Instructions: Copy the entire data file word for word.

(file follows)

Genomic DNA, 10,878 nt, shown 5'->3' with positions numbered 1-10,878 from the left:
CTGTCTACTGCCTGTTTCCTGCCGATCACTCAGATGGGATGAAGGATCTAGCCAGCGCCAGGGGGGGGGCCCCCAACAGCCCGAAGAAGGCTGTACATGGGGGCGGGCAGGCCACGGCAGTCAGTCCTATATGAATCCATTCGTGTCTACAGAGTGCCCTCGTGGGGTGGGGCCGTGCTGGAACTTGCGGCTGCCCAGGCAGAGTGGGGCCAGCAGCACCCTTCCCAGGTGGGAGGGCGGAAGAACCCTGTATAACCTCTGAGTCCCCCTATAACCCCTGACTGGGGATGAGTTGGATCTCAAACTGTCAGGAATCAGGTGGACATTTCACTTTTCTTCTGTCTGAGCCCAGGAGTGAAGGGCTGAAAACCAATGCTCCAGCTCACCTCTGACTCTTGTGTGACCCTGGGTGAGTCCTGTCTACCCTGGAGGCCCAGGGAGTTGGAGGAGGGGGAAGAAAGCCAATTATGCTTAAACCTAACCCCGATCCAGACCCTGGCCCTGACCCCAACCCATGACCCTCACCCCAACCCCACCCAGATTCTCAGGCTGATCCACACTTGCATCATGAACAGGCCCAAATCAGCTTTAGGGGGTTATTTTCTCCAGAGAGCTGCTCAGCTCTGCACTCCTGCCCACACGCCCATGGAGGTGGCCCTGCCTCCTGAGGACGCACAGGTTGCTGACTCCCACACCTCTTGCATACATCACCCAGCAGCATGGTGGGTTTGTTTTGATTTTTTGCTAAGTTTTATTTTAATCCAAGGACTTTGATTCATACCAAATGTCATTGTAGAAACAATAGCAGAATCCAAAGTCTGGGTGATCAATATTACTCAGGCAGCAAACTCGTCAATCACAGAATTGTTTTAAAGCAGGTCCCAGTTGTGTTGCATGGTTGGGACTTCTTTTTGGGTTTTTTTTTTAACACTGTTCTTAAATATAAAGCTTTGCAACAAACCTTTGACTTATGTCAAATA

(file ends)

Genomic DNA, 10,878 nt, shown 5'->3' with positions numbered 1-10,878 from the left:
CTGTCTACTGCCTGTTTCCTGCCGATCACTCAGATGGGATGAAGGATCTAGCCAGCGCCAGGGGGGGGGCCCCCAACAGCCCGAAGAAGGCTGTACATGGGGGCGGGCAGGCCACGGCAGTCAGTCCTATATGAATCCATTCGTGTCTACAGAGTGCCCTCGTGGGGTGGGGCCGTGCTGGAACTTGCGGCTGCCCAGGCAGAGTGGGGCCAGCAGCACCCTTCCCAGGTGGGAGGGCGGAAGAACCCTGTATAACCTCTGAGTCCCCCTATAACCCCTGACTGGGGATGAGTTGGATCTCAAACTGTCAGGAATCAGGTGGACATTTCACTTTTCTTCTGTCTGAGCCCAGGAGTGAAGGGCTGAAAACCAATGCTCCAGCTCACCTCTGACTCTTGTGTGACCCTGGGTGAGTCCTGTCTACCCTGGAGGCCCAGGGAGTTGGAGGAGGGGGAAGAAAGCCAATTATGCTTAAACCTAACCCCGATCCAGACCCTGGCCCTGACCCCAACCCATGACCCTCACCCCAACCCCACCCAGATTCTCAGGCTGATCCACACTTGCATCATGAACAGGCCCAAATCAGCTTTAGGGGGTTATTTTCTCCAGAGAGCTGCTCAGCTCTGCACTCCTGCCCACACGCCCATGGAGGTGGCCCTGCCTCCTGAGGACGCACAGGTTGCTGACTCCCACACCTCTTGCATACATCACCCAGCAGCATGGTGGGTTTGTTTTGATTTTTTGCTAAGTTTTATTTTAATCCAAGGACTTTGATTCATACCAAATGTCATTGTAGAAACAATAGCAGAATCCAAAGTCTGGGTGATCAATATTACTCAGGCAGCAAACTCGTCAATCACAGAATTGTTTTAAAGCAGGTCCCAGTTGTGTTGCATGGTTGGGACTTCTTTTTGGGTTTTTTTTTTAACACTGTTCTTAAATATAAAGCTTTGCAACAAACCTTTGACTTATGTCAAATA